If you are divorcing with kids, you may want to move to a new city. Sometimes parents with children have to move for a variety of reasons. Perhaps you want to move closer to family. Maybe you got a job offer that you cannot pass up. In some cases, people move simply because they desire a change in scenery. They want to move on from their divorce, and part of this process may mean moving to the country, to the city, near the beach, or to some other location that they have been wanting to move to for quite some time.
However, relocating with a child is not so simple. Under Florida law, relocation means that the parent has moved more than 50 miles away from the principal location, or marital home. To see if the 50-mile rule applies, some people go online to Mapquest or some navigational tool and get the driving distance between the two residences. However, this is not the true test of distance under the law. The actual test involves a straight line, such as by bird’s flight, from Point A to Point B. The test does not account for curves in the road. Therefore, it is possible that you may not actually be relocating at all.
What is Parental Relocation?
Under Florida Statute 61.13001(1)(e), relocation is defined as a 50-mile distance in the change of locations. This would refer to the distance between the former principal residence of a parent and the new proposed location. The proper way to measure the distance between two points is
“as the crow flies,” otherwise known as a straight-line test. Parental relocation is defined as a change of location that is at least 50 miles from that residence and in place for a period of at least 60 consecutive days, A temporary relocation, such as for education or vacation, does not apply in this case.
The parent who wishes to relocate must be able to prove that relocation is in the best interest of the child. If this burden of proof is met, and the non-relocating parent does not agree with the relocation, it is then up to the non-relocating parent to prove with evidence that the proposed relocation is not in the best interest of the child.
Sometimes both parents will automatically agree to the relocation. If this is the case, this definitely makes the process easier. All parties will simply sign a written agreement that shows that the parties consent to the relocation. There must also be a time-sharing schedule in place as well as details of the transportation arrangements related to access and custody.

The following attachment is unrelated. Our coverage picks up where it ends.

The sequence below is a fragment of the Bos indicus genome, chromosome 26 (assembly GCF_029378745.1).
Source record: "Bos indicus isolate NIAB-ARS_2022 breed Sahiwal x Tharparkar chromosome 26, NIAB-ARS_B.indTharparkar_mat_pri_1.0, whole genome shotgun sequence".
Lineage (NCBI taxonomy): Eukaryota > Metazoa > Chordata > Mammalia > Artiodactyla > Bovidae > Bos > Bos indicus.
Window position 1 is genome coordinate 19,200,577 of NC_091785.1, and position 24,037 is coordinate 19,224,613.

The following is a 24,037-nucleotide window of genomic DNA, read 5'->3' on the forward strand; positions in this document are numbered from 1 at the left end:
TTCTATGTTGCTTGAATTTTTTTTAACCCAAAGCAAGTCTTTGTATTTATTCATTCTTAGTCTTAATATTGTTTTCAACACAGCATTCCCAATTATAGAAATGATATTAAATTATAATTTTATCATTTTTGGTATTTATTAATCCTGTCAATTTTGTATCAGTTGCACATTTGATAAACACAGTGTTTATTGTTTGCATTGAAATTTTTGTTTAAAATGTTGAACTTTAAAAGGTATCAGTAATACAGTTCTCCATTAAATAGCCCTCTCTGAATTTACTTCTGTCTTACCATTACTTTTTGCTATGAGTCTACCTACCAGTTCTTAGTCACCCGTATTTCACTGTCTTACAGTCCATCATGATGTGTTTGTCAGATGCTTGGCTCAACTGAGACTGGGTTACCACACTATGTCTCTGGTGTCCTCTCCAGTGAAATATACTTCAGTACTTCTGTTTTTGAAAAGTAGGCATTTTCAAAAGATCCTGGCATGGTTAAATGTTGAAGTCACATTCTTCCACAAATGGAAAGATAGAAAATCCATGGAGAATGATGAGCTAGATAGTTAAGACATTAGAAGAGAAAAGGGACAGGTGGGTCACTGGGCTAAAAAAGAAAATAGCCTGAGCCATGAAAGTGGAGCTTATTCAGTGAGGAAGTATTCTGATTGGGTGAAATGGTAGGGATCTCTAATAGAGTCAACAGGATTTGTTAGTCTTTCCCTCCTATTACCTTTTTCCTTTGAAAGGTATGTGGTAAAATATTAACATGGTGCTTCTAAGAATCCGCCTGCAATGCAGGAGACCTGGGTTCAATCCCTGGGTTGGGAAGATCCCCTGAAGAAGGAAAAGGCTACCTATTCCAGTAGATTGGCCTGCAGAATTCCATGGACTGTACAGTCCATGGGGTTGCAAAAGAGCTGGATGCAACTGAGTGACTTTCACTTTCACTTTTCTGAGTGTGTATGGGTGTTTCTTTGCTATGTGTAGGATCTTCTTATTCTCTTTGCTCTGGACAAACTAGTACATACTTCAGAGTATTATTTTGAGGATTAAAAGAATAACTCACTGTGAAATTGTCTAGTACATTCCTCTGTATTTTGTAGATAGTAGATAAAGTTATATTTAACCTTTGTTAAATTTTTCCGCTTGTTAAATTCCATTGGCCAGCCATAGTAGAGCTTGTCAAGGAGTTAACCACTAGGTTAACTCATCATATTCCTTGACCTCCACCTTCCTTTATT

When There is No Agreement
If the parties involved have not signed an agreement, the relocating parent must submit a petition to relocate. This document must be signed under oath and include the following:
- Description of the new location, including the physical address and mailing address
- Home telephone number of the new residence, if applicable
- Date of the intended move to the new location
- Reason for the relocation. If the reason is a new job, the job offer must be included in the petition.
- Proposed custody and access schedule once the child has been relocated
The petition to relocate must be served on the other parent. If the other parent fails to respond with an objection, then it will be presumed that the relocation is in the best interests of the child. The court will then enter the order and adopt the schedule and transportation arrangements detailed in the petition. No hearing will be required. However, if the other parent objects to the relocation, they must file a timely response. They must file an answer with valid reasons for objecting the relocation. This answer must include details regarding the amount of participation or involvement the parent has in the child’s life. If this information is received timely, a hearing or trial will be scheduled and the parent will then need permission from the court in order to relocate.
If a parent does not obey court orders and relocates the child anyway, the parent can be charged with contempt of court. They must immediately return the child. They could be subject to criminal charges and they may also be ordered to pay attorney’s fees, court costs and other expenses incurred due to the unapproved relocation.
What Will the Court Look At?
To determine if the parent can relocate with the child, the court will look at various factors, including the following:
- The child’s relationship with both parents
- Logistics and ability to preserve the relationship with the non-relocating parent
- The child’s age as well as physical, emotional and educational needs
- Reasons for the relocation
- Benefits of the relocation
- Employment circumstances of each parent
- History of substance abuse or domestic violence in either parent
- The child’s preferences
Seek Legal Help
Divorcing with kids can be stressful and emotional, plus the laws involved can be confusing. If you are divorcing with kids, you will want to know the state’s relocation laws and how they may affect you.
Broward County divorce attorney Scott J. Stadler can help you understand the laws when it comes to relocation in Florida. Whether you are the one relocating with the children or the other parent is the one relocating and you object to the move, you will want to know your legal rights. Schedule a consultation by calling (954) 346-6464 or filling out the online form.